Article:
During the past several years, many strains of bacteria have become resistant to existing antibiotics, and very few new drugs have been added to the antibiotic arsenal.
To help combat this growing public health problem, some scientists are exploring antimicrobial peptides — naturally occurring peptides found in most organisms. Most of these are not powerful enough to fight off infections in humans, so researchers are trying to come up with new, more potent versions.
Researchers at MIT and the Catholic University of Brasilia have now developed a streamlined approach to developing such drugs. Their new strategy, which relies on a computer algorithm that mimics the natural process of evolution, has already yielded one potential drug candidate that successfully killed bacteria in mice.
“We can use computers to do a lot of the work for us, as a discovery tool of new antimicrobial peptide sequences,” says Cesar de la Fuente-Nunez, an MIT postdoc and Areces Foundation Fellow. “This computational approach is much more cost-effective and much more time-effective.”
De la Fuente-Nunez and Octavio Franco of the Catholic University of Brasilia and the Dom Bosco Catholic University are the corresponding authors of the paper, which appears in the April 16 issue of Nature Communications. Timothy Lu, an MIT associate professor of electrical engineering and computer science, and of biological engineering, is also an author.
Antimicrobial peptides kill microbes in many different ways. They enter microbial cells by damaging their membranes, and once inside, they can disrupt cellular targets such as DNA, RNA, and proteins.
In their search for more powerful, artificial antimicrobial peptides, scientists typically synthesize hundreds of new variants, which is a laborious and time-consuming process, and then test them against different types of bacteria.
De la Fuente-Nunez and his colleagues wanted to find a way to make computers do most of the design work. To achieve that, the researchers created a computer algorithm that incorporates the same principles as Darwin’s theory of natural selection. The algorithm can start with any peptide sequence, generate thousands of variants, and test them for the desired traits that the researchers have specified.
“By using this approach, we were able to explore many, many more peptides than if we had done this manually. Then we only had to screen a tiny fraction of the entirety of the sequences that the computer was able to browse through,” de la Fuente-Nunez says.
In this study, the researchers began with an antimicrobial peptide found in the seeds of the guava plant. This peptide, known as Pg-AMP1, has only weak antimicrobial activity. The researchers told the algorithm to come up with peptide sequences with two features that help peptides to penetrate bacterial membranes: a tendency to form alpha helices and a certain level of hydrophobicity.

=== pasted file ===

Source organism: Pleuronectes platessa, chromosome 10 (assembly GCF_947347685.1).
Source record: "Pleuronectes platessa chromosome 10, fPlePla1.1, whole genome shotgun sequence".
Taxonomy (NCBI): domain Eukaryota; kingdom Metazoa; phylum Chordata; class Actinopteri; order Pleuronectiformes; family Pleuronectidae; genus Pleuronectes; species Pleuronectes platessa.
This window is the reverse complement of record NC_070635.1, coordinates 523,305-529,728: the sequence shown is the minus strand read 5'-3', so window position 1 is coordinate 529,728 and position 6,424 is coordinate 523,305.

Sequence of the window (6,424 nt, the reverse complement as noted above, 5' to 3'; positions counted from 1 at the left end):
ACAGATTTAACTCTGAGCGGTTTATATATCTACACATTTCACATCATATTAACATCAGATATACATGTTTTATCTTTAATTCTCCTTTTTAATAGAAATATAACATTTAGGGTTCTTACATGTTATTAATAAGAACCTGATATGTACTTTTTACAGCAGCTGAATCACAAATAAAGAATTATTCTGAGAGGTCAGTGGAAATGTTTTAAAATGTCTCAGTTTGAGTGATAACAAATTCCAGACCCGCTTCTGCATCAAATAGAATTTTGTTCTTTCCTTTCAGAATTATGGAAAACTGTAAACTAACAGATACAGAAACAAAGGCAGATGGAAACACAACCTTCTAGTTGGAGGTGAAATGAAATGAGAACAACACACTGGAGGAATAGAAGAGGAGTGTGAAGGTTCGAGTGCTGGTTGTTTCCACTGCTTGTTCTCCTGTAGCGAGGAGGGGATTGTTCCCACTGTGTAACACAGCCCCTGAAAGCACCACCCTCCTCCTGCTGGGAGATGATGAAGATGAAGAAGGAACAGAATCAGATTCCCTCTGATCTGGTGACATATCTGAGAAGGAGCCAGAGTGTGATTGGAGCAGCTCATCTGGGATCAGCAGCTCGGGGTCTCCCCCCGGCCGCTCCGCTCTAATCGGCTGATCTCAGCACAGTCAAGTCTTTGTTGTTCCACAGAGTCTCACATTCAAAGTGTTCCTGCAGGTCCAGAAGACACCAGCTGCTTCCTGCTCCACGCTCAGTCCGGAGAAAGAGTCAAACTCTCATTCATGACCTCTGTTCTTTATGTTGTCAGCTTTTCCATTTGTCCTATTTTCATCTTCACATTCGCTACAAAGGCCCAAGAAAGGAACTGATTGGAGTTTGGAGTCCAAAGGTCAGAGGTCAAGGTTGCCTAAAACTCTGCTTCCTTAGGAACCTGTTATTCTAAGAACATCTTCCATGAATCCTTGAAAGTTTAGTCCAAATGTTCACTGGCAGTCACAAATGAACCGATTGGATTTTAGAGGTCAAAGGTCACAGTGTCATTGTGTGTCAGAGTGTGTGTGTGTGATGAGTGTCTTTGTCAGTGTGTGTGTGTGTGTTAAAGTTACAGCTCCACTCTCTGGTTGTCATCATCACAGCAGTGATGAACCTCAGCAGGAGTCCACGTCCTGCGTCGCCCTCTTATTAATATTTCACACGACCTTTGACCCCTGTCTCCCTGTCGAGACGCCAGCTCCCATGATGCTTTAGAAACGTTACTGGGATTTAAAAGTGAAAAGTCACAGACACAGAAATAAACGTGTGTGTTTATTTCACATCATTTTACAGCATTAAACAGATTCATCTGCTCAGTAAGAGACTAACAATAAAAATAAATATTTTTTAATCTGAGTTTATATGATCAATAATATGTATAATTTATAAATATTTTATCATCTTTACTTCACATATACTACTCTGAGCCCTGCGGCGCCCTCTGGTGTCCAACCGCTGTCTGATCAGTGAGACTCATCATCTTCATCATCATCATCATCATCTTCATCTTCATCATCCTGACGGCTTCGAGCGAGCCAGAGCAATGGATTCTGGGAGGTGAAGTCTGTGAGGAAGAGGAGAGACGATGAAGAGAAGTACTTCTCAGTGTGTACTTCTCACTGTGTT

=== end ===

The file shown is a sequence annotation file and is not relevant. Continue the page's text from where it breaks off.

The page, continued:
After the algorithm generated and evaluated tens of thousands of peptide sequences, the researchers synthesized the most promising 100 candidates to test against bacteria grown in lab dishes. The top performer, known as guavanin 2, contains 20 amino acids. Unlike the original Pg-AMP1 peptide, which is rich in the amino acid glycine, guavanin is rich in arginine but has only one glycine molecule.
These differences make guavanin 2 much more potent, especially against a type of bacteria known as Gram-negative. Gram-negative bacteria include many species responsible for the most common hospital-acquired infections, including pneumonia and urinary tract infections.
The researchers tested guavanin 2 in mice with a skin infection caused by a type of Gram-negative bacteria known as Pseudomonas aeruginosa, and found that it cleared the infections much more effectively than the original Pg-AMP1 peptide.
“This work is important because new types of antibiotics are needed to overcome the growing problem of antibiotic resistance,” says Mikhail Shapiro, an assistant professor of chemical engineering at Caltech, who was not involved in the study. “The authors take an innovative approach to this problem by computationally designing antimicrobial peptides using an ‘in silico’ evolutionary algorithm, which scores new peptides based on a set of properties known to be correlated with effectiveness. They also include an impressive array of experiments to show that the resulting peptides indeed have the properties needed to serve as antibiotics, and that they work in at least one mouse model of infections.”
De la Fuente-Nunez and his colleagues now plan to further develop guavanin 2 for potential human use, and they also plan to use their algorithm to seek other potent antimicrobial peptides. There are currently no artificial antimicrobial peptides approved for use in human patients.
“A report commissioned by the British government estimates that antibiotic-resistant bacteria will kill 10 million people per year by the year 2050, so coming up with new methods to generate antimicrobials is of huge interest, both from a scientific perspective and also from a global health perspective,” de la Fuente-Nunez says.